It isn’t the settings or characters or even the story lines that tie all my new novels together, but rather the very real issues of human suffering, whether as a direct result of our faith in Christ or as a catalyst to bring us to Him. These aren’t light issues and not easily defined or described. The research has been and continues to be intensive and often emotionally draining. But my agent said something to me the other day that strengthened my determination to continue writing tough, issue-related fiction: “You’re writing fiction that matters.”

Exactly. It matters to me because God designed me that way. It also matters to those whose lives my books will somehow touch and change.

And that’s true, whatever direction God takes you in your fiction writing. Forget about the current trends and overloaded bandwagons, and ask Him to help you identify and pursue the passion He’s put in your heart. After all, there’s room in Christian fiction for lots of issues, and when they’re God-driven, they will fulfill the purpose He has intended.

***For a chance to win a copy of People of the Book, please leave a comment. I’ll be giving away two copies. Also, for anyone who’s just venturing into the exciting world of writing and publishing, I’ll be giving away one copy of my writers’ workbook, THE TRAIN-OF-THOUGHT WRITING METHOD: Practical, User-Friendly Help for Beginning Writers, so be sure to specify in your comment if you would like that book. Blessings!

***Kathi Macias ( ; ; ) is an award-winning author of more than thirty books, including her most recent release, People of the Book, available now at most online venues as well as Christian bookstores nationwide.


  1. Wow, that is quite the journey God took you on! For me, fiction speaks to me more than a non-fiction how to book. I think many people discount the power of a story based on reality, but without the trauma of knowing the person in the story was totally real. I just ordered your book Red Ink and would love to enter to win People of the book. martha(at)lclink(dot)com

  2. Martha took the words right out of my mouth.


    I can't begin to imagine the research that goes into something like this. Wow.

    I'd be in for any of the giveaways.

    /big deep breath/

    On a lighter note...

    I've got cinnamon rolls for breakfast and chocolate chip cookies to munch on later. There's also lots of caffeine.

    And DH brought home frozen custard for me to either rejoice or weep with after the Genesis semis are announced. I'll share ;).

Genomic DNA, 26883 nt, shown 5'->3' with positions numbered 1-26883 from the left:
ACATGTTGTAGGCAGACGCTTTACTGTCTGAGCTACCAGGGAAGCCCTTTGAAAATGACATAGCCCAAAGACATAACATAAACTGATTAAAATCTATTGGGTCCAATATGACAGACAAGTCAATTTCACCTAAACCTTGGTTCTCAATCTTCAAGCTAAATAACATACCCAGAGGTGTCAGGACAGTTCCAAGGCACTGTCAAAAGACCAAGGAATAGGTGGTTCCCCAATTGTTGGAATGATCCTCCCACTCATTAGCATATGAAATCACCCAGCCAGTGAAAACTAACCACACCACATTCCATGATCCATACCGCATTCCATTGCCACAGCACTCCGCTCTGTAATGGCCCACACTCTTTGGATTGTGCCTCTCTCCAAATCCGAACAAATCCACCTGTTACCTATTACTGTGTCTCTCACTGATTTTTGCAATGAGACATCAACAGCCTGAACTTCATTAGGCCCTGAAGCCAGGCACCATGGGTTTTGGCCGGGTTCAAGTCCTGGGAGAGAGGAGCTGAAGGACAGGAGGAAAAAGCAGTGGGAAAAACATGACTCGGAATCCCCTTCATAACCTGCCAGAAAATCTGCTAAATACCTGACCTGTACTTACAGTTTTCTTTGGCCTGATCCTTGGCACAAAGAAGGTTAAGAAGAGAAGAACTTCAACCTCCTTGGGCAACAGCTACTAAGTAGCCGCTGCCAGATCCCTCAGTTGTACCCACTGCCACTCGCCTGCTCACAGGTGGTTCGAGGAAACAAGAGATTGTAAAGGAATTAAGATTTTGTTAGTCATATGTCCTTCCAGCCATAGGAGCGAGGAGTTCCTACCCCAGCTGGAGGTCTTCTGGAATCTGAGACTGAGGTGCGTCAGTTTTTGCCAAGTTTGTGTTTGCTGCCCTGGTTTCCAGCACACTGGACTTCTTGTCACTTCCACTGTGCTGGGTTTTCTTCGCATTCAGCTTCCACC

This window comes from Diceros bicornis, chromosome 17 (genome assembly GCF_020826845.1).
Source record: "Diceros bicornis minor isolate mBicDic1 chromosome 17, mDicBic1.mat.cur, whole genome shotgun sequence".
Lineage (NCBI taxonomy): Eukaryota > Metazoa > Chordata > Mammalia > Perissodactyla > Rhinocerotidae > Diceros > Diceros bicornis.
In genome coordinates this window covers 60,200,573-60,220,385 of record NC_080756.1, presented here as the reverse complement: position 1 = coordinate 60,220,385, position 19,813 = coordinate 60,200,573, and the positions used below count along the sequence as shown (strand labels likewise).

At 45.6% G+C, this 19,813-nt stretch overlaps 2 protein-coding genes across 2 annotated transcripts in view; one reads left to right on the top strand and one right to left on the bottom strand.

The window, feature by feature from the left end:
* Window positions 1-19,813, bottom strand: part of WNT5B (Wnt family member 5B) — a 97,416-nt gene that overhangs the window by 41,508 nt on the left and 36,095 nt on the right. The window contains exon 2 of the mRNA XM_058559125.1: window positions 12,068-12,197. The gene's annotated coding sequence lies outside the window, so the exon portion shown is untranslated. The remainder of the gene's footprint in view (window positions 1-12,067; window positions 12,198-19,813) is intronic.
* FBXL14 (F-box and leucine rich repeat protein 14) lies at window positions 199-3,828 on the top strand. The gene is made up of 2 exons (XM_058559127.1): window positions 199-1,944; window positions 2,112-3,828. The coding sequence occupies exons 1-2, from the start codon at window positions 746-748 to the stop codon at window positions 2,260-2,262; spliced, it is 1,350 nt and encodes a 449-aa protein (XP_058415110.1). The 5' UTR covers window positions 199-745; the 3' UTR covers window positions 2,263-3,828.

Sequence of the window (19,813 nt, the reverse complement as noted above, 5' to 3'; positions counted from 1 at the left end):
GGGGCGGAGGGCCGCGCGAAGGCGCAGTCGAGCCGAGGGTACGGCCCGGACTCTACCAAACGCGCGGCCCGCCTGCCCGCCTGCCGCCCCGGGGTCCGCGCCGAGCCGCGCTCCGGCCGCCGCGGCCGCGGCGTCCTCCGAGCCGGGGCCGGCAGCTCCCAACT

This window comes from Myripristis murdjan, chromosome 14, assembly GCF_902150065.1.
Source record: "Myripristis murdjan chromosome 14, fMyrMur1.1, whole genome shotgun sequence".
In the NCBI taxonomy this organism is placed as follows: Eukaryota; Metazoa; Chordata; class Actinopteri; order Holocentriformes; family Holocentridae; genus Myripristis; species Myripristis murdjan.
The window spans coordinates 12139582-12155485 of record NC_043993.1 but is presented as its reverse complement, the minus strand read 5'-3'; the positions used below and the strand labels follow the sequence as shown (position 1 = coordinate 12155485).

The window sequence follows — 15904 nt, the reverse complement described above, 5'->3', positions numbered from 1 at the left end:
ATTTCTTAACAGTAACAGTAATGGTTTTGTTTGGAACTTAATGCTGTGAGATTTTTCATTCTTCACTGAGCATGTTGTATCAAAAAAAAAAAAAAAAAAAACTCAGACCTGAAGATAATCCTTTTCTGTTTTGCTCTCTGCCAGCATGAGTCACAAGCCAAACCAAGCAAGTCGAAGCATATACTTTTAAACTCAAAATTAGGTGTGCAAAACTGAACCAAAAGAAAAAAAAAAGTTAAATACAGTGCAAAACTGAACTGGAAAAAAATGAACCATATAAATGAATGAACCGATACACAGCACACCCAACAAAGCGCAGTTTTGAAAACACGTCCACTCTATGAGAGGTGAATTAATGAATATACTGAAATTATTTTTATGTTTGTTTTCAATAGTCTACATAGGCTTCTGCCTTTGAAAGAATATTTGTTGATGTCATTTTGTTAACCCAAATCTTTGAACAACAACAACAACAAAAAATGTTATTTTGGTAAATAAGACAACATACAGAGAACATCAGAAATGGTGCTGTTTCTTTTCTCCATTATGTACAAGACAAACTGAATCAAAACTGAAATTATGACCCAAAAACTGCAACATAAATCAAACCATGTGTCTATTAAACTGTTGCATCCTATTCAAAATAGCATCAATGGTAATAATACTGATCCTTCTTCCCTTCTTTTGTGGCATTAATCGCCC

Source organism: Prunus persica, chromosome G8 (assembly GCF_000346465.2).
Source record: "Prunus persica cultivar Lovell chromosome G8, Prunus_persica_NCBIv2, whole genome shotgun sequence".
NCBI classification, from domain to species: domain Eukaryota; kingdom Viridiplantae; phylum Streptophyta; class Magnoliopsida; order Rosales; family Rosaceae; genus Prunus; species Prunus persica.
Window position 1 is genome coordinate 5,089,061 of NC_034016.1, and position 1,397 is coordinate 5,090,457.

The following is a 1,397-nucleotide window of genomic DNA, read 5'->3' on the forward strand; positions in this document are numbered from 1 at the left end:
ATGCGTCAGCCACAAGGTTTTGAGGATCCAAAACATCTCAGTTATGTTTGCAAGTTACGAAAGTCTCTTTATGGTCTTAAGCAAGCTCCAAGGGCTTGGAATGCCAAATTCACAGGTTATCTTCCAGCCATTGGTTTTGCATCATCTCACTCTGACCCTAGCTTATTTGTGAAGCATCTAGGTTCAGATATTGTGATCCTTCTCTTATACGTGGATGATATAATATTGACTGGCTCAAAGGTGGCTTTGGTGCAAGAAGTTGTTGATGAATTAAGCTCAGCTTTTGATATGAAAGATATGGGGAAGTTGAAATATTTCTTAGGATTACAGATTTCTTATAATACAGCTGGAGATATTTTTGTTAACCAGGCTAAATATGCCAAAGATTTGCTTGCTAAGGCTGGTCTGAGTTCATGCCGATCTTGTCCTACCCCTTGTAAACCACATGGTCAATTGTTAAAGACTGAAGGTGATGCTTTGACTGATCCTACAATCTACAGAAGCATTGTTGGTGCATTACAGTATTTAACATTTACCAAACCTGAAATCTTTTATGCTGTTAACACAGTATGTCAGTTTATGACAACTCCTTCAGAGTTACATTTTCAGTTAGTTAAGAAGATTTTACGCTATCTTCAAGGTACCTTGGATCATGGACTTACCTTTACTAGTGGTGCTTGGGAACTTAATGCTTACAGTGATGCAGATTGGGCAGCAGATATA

carol at carolmoncado dot com

  3. Here's plenty of coffee to go with Carol's cinnamon rolls and cookies.

    Kathi, I'm intimidated by the amount of research and accuracy required for the kind of books you write. I admire the kind of work you do.

    But since we're bombarded with so much unwholesome entertainment, I think there is also a need for work that's geared simply to wholesome pleasure.

    May Christian writing fill needs in all areas.


  4. Hi Kathi:

    I would think it is very difficult to write hard issues in a novel. I appreciate you coming today. This is new to me.

    Do you think your readers are reading for the issues or are they reading for the escape and entertainment value?

    Do your readers know what kind of book they are getting? That is, a book that is issue oriented.

    What is your goal with an issue series like “People of the Book”? Is it to bring issues to public awareness? Is it to educate readers about the issues? Is it to provide solutions to the problems you raise with the issues?

    In other words, is it teaching by example? Do your characters face the issues you cover and by how they react do you demonstrate how a Christian should deal with the same issues?

    I’m trying to determine if I would enjoy this type of book.

    I’m curious about “People of the Book”. I would expect that each book is about one of the people: Jew, Christian, and Muslim. Is this what you did and what is the fourth book about?

    This is very interesting.


    vmres (at) swbell (dot) net

    I'd like to chance to win: THE TRAIN-OF-THOUGHT WRITING METHOD.

  5. OH MY GOSH, KATHI you just gave me an idea for a book.

    I'm NOT telling.

    This could be BIG

    Ignore me.

    Great post.

  6. Kathi,